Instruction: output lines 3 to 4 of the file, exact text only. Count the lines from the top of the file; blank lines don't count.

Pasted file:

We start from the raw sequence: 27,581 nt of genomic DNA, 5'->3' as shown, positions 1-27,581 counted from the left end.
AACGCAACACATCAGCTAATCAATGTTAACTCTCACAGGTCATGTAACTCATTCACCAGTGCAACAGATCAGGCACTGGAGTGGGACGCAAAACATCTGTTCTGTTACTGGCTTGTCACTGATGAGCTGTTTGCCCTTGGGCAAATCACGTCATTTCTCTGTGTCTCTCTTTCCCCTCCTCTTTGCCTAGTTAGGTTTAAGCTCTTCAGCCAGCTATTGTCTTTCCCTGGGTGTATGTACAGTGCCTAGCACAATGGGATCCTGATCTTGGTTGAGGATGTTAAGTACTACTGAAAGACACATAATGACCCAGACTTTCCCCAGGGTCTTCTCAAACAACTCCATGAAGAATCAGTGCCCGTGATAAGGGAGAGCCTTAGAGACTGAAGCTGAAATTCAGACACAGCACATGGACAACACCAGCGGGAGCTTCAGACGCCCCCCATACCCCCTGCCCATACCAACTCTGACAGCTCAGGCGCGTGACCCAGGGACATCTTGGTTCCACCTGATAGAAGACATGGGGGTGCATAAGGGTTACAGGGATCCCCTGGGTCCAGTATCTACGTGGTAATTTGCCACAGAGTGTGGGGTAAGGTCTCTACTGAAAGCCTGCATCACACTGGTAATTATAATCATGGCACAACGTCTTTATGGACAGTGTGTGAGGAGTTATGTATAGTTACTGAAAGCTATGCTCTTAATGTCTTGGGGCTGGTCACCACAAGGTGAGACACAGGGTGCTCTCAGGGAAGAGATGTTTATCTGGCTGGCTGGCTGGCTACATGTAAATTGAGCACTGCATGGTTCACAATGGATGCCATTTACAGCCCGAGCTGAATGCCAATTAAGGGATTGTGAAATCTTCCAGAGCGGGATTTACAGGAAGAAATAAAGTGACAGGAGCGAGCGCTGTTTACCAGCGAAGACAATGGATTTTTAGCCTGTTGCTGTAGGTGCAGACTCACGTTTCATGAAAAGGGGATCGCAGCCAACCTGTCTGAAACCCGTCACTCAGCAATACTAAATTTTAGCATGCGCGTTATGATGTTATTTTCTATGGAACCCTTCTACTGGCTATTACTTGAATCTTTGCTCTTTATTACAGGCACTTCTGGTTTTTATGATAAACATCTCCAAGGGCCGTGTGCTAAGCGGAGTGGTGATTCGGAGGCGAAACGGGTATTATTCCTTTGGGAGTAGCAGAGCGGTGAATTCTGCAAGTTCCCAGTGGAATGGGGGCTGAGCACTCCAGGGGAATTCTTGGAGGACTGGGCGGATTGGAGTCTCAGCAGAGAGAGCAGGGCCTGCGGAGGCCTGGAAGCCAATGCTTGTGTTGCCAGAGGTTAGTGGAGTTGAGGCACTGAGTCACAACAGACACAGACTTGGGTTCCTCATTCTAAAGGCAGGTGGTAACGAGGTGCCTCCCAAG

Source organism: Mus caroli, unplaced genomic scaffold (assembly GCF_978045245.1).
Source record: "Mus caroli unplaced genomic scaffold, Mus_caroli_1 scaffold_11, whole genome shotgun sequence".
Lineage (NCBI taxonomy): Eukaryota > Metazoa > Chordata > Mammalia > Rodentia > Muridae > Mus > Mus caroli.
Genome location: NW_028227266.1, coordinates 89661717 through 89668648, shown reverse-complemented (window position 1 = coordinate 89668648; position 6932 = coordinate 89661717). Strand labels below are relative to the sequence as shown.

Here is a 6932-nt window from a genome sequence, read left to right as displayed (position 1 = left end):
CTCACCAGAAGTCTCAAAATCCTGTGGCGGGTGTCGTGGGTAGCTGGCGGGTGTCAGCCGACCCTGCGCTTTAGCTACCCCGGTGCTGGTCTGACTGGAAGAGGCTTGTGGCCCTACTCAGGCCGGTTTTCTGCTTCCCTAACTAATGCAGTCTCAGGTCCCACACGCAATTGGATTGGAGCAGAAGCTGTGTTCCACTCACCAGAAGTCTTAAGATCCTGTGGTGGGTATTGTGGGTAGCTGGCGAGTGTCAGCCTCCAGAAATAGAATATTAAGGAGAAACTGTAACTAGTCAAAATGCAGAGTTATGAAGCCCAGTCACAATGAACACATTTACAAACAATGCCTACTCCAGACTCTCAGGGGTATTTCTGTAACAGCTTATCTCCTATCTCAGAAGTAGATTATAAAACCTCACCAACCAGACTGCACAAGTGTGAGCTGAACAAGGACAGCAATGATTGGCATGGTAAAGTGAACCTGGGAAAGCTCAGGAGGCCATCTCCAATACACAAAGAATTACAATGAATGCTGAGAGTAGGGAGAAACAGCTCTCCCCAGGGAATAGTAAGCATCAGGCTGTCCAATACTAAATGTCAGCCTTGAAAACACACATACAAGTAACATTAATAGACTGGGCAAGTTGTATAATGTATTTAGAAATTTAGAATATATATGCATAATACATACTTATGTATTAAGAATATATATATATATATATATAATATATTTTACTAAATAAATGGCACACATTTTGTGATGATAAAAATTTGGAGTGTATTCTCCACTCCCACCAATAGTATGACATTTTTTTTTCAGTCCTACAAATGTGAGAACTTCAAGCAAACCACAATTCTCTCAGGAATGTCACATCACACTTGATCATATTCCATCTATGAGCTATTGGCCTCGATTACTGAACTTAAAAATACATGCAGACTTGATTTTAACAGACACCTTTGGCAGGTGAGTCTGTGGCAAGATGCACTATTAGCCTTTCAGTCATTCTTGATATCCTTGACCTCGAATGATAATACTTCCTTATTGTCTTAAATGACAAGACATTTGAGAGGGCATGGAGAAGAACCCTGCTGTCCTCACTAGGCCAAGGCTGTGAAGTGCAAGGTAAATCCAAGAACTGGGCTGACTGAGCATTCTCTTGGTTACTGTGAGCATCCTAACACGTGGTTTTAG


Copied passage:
Source organism: Mus caroli, unplaced genomic scaffold (assembly GCF_978045245.1).
Source record: "Mus caroli unplaced genomic scaffold, Mus_caroli_1 scaffold_11, whole genome shotgun sequence".